I was watering my hanging flower baskets and container veggies when all of a sudden I noticed there was a leak in the handle of the spray attachment on the bright yellow hose. My glove was dripping wet. Before long, more water was coming out and part of my pants was also soaking wet.
I laughed out loud, remembering the days of running through the sprinkler, getting caught in sudden downpours, and falling down while water skiing. It was perfectly acceptable to get wet in those circumstances. But sprinkling yourself until your pants are dripping? Well, that’s a little iffy in my book.
My mind is not my friend. “That was stupid. Why didn’t you just tighten it up when you noticed it was dripping?”
“I don’t know. I didn’t think of it then. I was having too much fun watering the plants and watching the rainbows I made with the water and the sun.”
“Well, don’t you think you’re a little OLD for stuff like this?”
“Not really. I feel younger than I have in years. Do you have anything else to say, maybe something constructive?”
I remember when I taught my grandson how much fun it was to jump in a rain puddle. His mom was none too pleased with the results of wet shoes and pant bottoms, but we had a great time that day.
A few weeks later I taught him how to drag a stick along a metal fence to make fence music. He liked that and so did I. That’s why being a grandmother is so much fun. You don’t have to worry about the day-to-day things like parents do.
Now he’s 14 and graduates from the eighth grade next week. Jumping in puddles doesn’t interest him anymore, but playing video games and making animated films does. Time does more than fly — it whizzes by so fast the older you get that you wonder how you can keep up with anything.
When I was sick as a child, my dad used to bring me records from this favorite shop of his in San Francisco. They cost him $1.00 each. He brought me musicals because he knew how much I loved them. I knew all the words to all the songs in Carousel and South Pacific before I ever saw them in the theater or on stage. Thanks, Dad, for a good memory. I bet you and Mom are having the time of your lives in heaven.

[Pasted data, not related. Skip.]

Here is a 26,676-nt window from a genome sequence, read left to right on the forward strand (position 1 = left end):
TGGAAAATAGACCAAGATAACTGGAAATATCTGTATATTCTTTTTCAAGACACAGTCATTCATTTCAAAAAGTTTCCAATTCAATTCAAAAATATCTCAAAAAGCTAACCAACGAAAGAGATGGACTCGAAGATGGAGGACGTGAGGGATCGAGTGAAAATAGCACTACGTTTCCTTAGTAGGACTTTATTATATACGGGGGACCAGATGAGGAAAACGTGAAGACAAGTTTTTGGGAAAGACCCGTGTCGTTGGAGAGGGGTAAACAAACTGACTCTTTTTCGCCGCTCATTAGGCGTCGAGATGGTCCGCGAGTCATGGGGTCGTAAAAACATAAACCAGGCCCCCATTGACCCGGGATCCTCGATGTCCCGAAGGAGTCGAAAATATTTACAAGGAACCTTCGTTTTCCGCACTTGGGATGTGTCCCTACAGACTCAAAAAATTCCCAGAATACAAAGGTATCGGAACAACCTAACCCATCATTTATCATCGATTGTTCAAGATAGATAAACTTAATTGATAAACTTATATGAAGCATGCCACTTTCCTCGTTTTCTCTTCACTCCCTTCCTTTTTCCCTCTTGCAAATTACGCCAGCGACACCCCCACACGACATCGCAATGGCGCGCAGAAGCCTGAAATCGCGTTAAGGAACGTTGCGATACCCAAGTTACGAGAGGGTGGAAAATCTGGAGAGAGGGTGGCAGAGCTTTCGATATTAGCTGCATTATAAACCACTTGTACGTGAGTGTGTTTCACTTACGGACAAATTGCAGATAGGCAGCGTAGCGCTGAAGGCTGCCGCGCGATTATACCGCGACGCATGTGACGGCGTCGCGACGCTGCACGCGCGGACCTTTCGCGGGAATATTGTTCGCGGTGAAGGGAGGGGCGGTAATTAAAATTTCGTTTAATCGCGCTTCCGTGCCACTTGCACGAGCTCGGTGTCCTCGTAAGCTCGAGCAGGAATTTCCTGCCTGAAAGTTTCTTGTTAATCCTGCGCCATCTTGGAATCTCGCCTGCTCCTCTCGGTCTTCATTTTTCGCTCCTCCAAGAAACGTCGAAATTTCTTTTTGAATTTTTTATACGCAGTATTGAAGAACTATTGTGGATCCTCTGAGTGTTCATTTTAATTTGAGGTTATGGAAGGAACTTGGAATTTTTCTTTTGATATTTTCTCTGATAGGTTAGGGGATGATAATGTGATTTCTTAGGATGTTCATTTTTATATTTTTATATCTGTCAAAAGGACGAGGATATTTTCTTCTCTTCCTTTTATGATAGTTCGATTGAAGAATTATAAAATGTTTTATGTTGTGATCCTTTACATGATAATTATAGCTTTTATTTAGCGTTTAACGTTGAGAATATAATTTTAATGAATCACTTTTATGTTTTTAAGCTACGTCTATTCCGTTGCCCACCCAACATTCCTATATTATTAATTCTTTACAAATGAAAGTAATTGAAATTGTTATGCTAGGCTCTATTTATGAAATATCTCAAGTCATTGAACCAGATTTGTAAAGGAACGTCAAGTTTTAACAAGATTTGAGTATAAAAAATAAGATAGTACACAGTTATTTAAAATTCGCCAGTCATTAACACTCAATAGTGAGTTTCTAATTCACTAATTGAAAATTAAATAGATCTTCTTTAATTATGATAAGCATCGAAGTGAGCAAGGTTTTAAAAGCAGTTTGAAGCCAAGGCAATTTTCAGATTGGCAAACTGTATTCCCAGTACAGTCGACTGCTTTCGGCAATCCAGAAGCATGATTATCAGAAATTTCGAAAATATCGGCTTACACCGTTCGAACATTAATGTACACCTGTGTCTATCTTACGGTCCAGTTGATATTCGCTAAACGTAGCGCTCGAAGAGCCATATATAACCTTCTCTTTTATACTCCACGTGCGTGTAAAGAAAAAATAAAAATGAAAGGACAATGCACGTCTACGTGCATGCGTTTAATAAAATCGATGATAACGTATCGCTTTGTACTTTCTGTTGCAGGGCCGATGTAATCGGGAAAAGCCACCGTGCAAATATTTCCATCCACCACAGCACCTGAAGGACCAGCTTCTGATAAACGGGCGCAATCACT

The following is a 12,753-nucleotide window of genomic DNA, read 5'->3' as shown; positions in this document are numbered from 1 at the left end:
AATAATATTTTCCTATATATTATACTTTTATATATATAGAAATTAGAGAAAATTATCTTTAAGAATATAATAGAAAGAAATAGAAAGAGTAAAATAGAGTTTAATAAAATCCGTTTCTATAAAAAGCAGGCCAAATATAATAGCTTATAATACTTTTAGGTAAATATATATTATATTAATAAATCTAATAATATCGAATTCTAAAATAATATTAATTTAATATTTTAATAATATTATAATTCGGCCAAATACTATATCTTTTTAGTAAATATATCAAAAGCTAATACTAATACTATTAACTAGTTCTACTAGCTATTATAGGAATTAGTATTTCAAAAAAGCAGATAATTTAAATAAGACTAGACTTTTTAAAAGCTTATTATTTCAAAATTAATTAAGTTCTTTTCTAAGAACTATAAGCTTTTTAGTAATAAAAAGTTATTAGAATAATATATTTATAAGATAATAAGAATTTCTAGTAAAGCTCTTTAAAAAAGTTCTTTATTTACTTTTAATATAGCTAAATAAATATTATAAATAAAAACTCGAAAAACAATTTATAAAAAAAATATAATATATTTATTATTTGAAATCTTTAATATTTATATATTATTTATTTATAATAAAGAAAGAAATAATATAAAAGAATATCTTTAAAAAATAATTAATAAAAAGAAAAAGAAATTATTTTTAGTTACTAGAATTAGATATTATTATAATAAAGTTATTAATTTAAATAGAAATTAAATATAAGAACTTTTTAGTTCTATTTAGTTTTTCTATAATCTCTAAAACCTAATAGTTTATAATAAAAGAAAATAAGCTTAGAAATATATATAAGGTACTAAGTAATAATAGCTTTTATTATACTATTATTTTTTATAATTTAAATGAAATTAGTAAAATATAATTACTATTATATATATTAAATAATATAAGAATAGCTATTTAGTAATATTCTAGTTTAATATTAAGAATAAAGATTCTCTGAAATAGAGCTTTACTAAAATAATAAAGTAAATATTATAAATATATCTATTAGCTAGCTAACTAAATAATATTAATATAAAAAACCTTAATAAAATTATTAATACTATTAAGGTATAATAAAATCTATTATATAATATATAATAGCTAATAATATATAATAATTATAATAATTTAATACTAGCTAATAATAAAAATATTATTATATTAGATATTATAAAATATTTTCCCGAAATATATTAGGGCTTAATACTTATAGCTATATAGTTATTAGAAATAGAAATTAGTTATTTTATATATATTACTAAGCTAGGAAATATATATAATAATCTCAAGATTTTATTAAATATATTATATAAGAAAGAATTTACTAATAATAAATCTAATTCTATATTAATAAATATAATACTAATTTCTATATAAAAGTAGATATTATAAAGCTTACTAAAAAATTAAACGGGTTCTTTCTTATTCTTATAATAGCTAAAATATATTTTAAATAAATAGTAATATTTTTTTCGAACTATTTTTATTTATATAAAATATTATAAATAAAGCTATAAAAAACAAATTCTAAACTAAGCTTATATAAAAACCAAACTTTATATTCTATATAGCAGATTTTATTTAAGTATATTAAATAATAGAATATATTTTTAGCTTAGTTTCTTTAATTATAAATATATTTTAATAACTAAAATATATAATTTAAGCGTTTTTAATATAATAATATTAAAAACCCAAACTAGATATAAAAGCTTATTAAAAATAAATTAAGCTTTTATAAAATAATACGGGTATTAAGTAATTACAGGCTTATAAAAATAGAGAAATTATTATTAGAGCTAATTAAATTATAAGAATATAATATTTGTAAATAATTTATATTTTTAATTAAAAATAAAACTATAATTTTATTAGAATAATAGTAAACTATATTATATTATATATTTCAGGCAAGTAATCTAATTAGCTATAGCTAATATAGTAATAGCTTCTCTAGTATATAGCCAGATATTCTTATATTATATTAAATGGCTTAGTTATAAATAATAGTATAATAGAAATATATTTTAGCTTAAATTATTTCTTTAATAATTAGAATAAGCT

Nurturing your inner child can be done in a myriad of ways. You can fly a kite, catch a butterfly, dig a hole, ride your bike, play catch with your own kids or friends, pick some flowers from the garden and present them to your Mom if she’s still alive or enjoy them yourself.
Eating dessert before dinner is a great way to let your inner kid come out to play. Didn’t you always wonder why you had to eat dinner first when you were young? I did. Today I do that sometimes. It feels fabulous.
Dying Easter eggs with your own or others’ children, doodling while you’re attending a boring business meeting, taking a different way to work, watching re-runs of “Leave It to Beaver” or “Happy Days,” or playing with a yellow duckie when you take a bath will all keep you young longer.
I have two inner children, the one that loves to come out to play and the one that is wounded emotionally. It used to be that I spent a lot more time holding the hurt kid. But today she only comes around every so often. Today I spend a lot of time recognizing the one that wants to play and the little things I do or someone else does to make that possible.
I hope you will take care of your inner child today in some way. I know you’ll be glad you did.
Ice cream, anyone?